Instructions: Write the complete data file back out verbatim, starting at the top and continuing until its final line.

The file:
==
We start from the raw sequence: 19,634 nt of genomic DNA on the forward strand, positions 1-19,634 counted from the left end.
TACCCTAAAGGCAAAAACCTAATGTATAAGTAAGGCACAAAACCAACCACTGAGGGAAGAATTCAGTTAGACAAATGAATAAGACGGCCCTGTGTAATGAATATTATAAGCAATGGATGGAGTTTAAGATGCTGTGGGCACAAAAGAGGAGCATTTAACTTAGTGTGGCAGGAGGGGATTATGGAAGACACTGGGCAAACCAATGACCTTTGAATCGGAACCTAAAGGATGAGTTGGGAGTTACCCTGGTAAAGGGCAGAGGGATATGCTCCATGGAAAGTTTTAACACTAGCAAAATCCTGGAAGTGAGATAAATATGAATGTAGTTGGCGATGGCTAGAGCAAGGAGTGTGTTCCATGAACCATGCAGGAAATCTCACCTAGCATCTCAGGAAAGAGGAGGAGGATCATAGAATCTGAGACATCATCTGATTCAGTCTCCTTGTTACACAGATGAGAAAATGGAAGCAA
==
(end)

We start from the raw sequence: 19,634 nt of genomic DNA on the forward strand, positions 1-19,634 counted from the left end.
TACCCTAAAGGCAAAAACCTAATGTATAAGTAAGGCACAAAACCAACCACTGAGGGAAGAATTCAGTTAGACAAATGAATAAGACGGCCCTGTGTAATGAATATTATAAGCAATGGATGGAGTTTAAGATGCTGTGGGCACAAAAGAGGAGCATTTAACTTAGTGTGGCAGGAGGGGATTATGGAAGACACTGGGCAAACCAATGACCTTTGAATCGGAACCTAAAGGATGAGTTGGGAGTTACCCTGGTAAAGGGCAGAGGGATATGCTCCATGGAAAGTTTTAACACTAGCAAAATCCTGGAAGTGAGATAAATATGAATGTAGTTGGCGATGGCTAGAGCAAGGAGTGTGTTCCATGAACCATGCAGGAAATCTCACCTAGCATCTCAGGAAAGAGGAGGAGGATCATAGAATCTGAGACATCATCTGATTCAGTCTCCTTGTTACACAGATGAGAAAATGGAAGCAA